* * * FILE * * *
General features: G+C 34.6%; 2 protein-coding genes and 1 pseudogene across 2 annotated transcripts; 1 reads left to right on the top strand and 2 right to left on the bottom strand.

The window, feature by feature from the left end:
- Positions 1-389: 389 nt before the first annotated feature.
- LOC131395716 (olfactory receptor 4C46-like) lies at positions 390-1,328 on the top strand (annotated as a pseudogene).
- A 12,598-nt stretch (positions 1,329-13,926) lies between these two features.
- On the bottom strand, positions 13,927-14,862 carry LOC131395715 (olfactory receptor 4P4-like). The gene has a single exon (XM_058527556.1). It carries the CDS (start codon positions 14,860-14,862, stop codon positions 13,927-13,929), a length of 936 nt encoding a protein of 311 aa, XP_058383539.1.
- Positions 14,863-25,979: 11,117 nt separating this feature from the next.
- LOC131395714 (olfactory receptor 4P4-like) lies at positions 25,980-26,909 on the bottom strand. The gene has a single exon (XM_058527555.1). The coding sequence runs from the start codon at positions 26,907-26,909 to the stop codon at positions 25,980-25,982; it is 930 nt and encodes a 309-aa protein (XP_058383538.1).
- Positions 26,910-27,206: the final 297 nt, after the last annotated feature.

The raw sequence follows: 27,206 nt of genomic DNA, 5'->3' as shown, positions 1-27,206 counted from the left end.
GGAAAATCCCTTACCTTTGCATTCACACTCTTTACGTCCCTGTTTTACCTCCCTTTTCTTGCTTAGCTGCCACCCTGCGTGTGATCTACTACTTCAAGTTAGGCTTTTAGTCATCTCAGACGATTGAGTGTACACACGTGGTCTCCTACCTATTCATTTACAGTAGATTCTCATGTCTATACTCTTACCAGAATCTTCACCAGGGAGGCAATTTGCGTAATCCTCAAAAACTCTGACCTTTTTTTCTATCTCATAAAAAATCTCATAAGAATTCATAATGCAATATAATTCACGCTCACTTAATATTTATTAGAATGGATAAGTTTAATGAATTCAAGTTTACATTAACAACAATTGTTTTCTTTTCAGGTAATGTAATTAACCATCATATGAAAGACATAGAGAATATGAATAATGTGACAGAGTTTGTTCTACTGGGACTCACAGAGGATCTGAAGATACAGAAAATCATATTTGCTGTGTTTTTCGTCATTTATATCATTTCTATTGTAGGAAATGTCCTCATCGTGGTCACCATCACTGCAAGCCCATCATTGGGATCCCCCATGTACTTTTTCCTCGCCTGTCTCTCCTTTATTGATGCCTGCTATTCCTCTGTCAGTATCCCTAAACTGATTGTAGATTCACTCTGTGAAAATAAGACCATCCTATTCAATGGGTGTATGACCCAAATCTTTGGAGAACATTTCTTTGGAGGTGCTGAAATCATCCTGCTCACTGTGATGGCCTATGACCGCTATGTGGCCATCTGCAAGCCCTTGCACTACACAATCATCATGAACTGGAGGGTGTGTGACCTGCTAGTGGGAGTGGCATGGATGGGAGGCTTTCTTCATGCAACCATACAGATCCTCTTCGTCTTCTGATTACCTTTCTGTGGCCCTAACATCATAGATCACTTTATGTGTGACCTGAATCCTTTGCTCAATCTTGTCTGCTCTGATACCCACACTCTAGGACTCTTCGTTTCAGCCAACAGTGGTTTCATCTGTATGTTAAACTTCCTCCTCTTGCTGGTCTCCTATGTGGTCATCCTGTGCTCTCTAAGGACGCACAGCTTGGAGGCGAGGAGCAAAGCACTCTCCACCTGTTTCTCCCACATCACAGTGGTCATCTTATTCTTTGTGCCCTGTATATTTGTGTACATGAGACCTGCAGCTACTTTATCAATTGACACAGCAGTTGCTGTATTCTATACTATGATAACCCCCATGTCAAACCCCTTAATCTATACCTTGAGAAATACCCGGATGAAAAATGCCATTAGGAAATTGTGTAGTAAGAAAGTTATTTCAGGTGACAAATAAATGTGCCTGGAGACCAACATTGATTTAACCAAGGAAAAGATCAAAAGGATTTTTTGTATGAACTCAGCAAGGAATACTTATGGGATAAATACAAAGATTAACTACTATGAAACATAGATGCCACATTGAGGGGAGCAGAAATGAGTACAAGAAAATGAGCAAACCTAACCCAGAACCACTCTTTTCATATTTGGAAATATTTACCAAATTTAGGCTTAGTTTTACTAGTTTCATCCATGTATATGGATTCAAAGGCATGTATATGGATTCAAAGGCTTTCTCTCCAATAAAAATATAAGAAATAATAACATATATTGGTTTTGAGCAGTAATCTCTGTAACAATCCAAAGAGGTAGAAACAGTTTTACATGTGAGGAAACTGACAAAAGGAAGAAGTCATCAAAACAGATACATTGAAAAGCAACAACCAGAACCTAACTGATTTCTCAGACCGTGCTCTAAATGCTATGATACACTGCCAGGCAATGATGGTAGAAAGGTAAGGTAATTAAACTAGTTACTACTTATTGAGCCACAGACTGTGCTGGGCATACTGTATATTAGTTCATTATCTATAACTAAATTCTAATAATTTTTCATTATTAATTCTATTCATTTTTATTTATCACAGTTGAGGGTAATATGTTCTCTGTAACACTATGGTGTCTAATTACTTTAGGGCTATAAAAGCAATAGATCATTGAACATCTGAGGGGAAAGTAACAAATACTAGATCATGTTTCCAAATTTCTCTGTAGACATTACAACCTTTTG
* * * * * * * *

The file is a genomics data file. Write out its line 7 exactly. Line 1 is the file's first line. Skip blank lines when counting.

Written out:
- Positions 14,863-25,979: 11,117 nt separating this feature from the next.